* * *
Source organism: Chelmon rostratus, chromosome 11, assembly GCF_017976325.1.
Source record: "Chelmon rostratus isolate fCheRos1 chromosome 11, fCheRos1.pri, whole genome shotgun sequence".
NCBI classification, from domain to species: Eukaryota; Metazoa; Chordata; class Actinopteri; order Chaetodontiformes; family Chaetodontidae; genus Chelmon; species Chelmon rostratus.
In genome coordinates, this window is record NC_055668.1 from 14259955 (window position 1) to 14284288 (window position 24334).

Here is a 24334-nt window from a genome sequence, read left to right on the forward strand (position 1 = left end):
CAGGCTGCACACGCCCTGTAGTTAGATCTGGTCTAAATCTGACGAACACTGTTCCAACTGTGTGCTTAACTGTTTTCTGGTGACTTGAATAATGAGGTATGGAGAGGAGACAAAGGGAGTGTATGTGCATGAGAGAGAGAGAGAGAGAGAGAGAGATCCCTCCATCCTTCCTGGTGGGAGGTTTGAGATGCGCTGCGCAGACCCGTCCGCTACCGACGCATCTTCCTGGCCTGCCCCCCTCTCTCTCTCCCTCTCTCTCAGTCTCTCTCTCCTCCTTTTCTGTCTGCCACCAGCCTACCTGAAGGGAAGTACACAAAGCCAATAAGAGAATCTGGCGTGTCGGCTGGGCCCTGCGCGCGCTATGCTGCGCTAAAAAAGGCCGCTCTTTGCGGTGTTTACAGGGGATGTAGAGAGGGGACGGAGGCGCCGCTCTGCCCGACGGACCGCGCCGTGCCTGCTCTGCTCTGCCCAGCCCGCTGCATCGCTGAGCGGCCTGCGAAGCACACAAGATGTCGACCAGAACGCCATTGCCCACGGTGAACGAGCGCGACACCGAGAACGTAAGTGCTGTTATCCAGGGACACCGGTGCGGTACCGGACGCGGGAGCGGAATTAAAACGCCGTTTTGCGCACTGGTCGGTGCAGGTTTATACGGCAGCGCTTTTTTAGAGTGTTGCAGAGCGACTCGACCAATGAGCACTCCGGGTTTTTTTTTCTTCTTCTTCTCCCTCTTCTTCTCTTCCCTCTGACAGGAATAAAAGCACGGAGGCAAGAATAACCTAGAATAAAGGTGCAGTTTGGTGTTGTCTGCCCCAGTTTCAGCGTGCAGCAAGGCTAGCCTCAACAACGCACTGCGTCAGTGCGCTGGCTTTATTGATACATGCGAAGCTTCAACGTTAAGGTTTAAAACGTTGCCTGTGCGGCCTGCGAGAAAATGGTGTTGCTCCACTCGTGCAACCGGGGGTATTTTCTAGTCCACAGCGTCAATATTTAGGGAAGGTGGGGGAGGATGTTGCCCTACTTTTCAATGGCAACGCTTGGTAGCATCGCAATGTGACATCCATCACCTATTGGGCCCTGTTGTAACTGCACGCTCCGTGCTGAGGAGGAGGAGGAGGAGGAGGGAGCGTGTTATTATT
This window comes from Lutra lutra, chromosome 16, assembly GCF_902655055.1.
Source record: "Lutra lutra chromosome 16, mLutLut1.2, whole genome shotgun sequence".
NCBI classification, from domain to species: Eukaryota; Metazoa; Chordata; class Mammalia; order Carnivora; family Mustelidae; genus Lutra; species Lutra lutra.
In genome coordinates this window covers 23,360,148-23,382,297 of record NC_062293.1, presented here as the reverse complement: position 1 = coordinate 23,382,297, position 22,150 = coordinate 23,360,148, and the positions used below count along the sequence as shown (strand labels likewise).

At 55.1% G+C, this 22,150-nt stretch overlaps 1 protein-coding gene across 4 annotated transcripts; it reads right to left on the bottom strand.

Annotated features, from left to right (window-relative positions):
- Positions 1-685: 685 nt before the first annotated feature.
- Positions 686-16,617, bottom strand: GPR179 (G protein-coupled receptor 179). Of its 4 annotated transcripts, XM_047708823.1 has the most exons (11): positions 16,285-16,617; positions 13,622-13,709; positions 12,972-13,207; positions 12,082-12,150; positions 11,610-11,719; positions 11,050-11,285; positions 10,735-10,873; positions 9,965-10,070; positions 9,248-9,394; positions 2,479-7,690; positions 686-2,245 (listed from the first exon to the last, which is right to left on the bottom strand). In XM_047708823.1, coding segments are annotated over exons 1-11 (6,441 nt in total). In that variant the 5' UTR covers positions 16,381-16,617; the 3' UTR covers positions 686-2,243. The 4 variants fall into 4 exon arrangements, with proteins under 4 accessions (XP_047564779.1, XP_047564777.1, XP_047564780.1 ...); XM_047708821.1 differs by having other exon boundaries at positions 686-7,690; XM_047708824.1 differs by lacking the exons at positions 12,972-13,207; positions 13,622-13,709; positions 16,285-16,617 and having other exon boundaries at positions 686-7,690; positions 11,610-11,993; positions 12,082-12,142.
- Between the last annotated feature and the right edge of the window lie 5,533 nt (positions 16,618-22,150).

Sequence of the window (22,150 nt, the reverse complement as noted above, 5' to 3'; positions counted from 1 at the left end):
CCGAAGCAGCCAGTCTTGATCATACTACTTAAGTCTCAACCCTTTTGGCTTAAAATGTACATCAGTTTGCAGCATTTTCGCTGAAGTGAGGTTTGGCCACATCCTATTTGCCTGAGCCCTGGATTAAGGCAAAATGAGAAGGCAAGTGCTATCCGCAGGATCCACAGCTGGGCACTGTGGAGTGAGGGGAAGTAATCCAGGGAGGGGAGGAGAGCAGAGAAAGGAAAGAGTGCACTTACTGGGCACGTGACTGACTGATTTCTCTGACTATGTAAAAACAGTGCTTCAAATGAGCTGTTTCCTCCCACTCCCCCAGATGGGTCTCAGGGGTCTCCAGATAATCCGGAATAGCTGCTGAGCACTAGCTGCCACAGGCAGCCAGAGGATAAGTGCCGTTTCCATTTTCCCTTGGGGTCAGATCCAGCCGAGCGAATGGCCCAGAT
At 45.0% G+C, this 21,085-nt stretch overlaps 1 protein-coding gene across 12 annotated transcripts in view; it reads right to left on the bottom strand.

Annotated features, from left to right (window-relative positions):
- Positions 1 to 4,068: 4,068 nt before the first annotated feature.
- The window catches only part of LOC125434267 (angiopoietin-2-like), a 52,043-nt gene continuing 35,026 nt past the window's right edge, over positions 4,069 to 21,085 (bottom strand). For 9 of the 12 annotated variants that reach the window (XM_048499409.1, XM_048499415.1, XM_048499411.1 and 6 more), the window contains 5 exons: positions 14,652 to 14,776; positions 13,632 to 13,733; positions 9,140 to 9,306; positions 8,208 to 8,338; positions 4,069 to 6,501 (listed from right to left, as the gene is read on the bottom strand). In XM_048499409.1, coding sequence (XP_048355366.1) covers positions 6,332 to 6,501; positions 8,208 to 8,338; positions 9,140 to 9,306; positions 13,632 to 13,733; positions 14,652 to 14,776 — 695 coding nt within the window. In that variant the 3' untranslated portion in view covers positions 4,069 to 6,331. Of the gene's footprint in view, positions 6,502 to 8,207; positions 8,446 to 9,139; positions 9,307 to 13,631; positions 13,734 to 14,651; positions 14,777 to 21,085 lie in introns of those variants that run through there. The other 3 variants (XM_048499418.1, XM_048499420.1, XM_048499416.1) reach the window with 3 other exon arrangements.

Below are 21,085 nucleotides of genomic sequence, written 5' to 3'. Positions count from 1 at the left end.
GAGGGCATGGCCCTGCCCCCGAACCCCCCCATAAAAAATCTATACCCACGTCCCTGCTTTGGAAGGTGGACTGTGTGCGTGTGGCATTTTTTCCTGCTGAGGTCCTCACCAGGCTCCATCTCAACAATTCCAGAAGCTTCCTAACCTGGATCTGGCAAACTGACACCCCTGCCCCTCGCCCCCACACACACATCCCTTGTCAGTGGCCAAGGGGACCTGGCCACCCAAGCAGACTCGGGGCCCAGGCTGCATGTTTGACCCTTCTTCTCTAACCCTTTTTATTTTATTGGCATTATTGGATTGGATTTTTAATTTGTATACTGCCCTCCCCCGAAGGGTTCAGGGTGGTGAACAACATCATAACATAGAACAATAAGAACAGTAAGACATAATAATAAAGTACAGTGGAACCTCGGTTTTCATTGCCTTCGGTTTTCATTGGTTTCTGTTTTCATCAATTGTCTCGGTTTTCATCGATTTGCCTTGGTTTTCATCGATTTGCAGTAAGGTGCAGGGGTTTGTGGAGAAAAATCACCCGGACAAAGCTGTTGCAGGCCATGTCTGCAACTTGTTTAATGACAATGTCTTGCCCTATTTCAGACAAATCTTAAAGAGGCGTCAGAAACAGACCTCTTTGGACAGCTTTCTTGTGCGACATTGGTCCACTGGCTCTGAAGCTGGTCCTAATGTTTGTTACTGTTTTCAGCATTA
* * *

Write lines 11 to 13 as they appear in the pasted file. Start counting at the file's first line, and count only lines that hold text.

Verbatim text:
At 55.1% G+C, this 22,150-nt stretch overlaps 1 protein-coding gene across 4 annotated transcripts; it reads right to left on the bottom strand.

Annotated features, from left to right (window-relative positions):
- Positions 1-685: 685 nt before the first annotated feature.